Choose federal or private student loans

The interest rates we’ve discussed so far only apply to federal student loans. The other option is to take out a loan from a private lender. Unlike government-backed financing, private lenders use a risk-based approach to setting student loan terms and interest rates, which can include your credit history and rating, income, existing debt, and if you have a co-signer.

Depending on these factors, you can find a private loan with a lower fixed interest rate. Keep in mind, however, that private loans do not necessarily offer the same secured protections as federal loans, including:

  • Reimbursement based on income: Your loan may be eligible for up to eight repayment options depending on how much you owe and your income after graduation. You can also extend the repayment period from 10 years to 30 years if lower payments are within your budget.
  • Debt forgiveness: There are a few avenues to debt cancellation for federal loans. If you have an income-based repayment plan, the government can write off the remaining loan balance that you have paid off for 20 to 25 years. Many federal loans are also repayable if you work in education, nonprofit organizations, or the public service. You can read more about the Federal Loan Exemption on the Federal student aid website.
  • Difficulty options: Federal borrowers are eligible for forbearance or deferral of student loans in the event of job loss, illness, injury, return to school, or national emergency relief, such as COVID-19 .

How COVID-19 relief factors fit into the equation

You might be wondering why interest rates are rising while the United States is still struggling with a pandemic. When asked about the rate hike, a representative from the US Department of Education declined to comment but directed us to the Federal Student Aid web pages, including Interest rate for new direct loans and a retailer page how federal interest rates are calculated.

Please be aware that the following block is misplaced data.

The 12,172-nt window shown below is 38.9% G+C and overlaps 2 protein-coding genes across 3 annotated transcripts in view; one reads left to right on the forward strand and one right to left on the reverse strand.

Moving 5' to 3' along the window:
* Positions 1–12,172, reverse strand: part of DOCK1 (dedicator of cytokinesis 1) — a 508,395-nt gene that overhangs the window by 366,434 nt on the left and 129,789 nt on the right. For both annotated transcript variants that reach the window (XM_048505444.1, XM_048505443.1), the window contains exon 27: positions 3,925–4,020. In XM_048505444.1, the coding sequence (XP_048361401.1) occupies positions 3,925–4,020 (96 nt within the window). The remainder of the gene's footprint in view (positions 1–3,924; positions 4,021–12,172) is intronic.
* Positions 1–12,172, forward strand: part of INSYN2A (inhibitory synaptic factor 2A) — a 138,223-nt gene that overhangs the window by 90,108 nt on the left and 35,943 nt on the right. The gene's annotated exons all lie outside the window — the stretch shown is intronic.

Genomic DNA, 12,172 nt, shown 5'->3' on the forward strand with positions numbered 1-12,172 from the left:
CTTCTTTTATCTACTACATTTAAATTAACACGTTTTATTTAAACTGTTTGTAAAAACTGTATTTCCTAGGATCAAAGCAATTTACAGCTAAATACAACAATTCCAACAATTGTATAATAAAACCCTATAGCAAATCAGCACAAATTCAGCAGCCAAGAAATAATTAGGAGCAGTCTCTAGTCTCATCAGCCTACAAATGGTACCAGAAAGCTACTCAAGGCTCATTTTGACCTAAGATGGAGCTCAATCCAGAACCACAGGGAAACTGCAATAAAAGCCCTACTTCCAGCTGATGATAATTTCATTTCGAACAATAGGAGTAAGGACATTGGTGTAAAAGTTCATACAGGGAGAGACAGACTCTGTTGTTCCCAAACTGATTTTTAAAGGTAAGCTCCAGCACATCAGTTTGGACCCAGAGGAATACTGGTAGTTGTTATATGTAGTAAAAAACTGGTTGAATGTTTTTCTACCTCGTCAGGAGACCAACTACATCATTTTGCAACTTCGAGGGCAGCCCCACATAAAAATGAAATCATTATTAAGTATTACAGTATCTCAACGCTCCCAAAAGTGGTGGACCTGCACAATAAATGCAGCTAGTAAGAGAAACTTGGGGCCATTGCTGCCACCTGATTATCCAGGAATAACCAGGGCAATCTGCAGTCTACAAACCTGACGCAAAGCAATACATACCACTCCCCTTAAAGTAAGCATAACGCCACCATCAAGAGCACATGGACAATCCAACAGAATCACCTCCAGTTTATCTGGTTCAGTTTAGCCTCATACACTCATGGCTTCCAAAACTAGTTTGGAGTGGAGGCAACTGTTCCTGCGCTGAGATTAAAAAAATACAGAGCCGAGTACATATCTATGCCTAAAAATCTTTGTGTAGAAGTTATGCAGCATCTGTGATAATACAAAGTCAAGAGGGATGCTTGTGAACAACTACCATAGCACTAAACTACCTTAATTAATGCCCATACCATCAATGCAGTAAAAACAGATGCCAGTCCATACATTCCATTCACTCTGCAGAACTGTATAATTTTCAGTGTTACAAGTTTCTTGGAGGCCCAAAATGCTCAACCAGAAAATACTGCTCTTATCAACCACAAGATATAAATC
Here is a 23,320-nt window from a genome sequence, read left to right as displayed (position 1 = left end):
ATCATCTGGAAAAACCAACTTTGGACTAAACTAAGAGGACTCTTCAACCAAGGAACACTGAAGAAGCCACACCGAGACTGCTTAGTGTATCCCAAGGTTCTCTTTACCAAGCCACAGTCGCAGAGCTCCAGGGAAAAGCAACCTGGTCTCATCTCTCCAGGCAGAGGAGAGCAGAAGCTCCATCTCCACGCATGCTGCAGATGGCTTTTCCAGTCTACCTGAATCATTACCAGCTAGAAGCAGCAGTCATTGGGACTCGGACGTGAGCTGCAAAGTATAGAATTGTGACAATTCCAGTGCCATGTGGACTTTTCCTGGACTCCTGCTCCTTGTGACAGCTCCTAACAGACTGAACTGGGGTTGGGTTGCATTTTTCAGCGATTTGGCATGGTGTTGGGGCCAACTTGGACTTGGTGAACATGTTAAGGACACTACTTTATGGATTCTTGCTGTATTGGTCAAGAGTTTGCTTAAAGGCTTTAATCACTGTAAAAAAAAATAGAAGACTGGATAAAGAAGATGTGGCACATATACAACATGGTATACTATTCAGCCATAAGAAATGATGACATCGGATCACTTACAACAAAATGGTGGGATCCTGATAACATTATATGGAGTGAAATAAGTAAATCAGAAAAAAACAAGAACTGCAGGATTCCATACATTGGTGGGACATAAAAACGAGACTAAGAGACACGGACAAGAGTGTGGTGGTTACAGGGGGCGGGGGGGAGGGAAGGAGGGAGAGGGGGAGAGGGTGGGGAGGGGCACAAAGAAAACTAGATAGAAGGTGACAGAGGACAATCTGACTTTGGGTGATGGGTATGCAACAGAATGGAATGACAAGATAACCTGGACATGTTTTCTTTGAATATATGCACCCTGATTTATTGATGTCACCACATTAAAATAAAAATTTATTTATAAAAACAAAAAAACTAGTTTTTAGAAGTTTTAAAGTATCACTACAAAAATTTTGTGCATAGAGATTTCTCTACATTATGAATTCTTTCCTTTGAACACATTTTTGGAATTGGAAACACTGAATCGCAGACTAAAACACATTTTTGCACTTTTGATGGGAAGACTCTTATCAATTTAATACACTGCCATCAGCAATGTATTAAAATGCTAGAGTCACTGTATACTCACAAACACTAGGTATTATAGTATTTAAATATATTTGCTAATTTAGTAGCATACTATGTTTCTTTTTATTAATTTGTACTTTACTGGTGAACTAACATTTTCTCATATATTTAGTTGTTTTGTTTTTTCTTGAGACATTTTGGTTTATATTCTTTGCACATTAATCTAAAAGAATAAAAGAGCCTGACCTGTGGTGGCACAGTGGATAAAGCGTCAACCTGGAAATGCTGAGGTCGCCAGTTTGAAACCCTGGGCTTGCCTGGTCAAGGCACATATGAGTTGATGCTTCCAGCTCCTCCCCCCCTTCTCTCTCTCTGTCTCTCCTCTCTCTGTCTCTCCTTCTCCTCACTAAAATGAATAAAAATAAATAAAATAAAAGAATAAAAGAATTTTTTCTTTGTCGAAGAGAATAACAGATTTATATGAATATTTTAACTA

Although interest rates rose this month, the DOE extended the break in payments and interest on all federal loans and collections on overdue loans until at least September 30, 2021.

Last March, the DOE expanded its relief efforts by offering the same zero-interest break to 1.14 million borrowers whose loans are in arrears under the federal family education loan program. Between 1965 and 2010, the FFEL program insured federal student loans from private lenders, including Stafford Loans, Unsubsidized Stafford Loans, Federal Plus Loans, and Federal Consolidation Loans. While some of these loans remain private, others are held by the DOE after being transferred to the government due to default, or were purchased by the government during the 2008 financial crisis. This relief is retroactive to March 13, 2020, the DOE said in a Press release and protect more than 800,000 borrowers whose tax refunds were at risk of being seized to pay off delinquent student loans. Additionally, borrowers whose tax refunds have been foreclosed or whose wages have been foreclosed within the past year will automatically receive refunds.

If you are unsure whether you have a FFEL loan, you can call the Federal Student Aid Helpline (1-800-4-FED-AID) or connect to the FSA website with your FSA ID to find out who is handling your loan.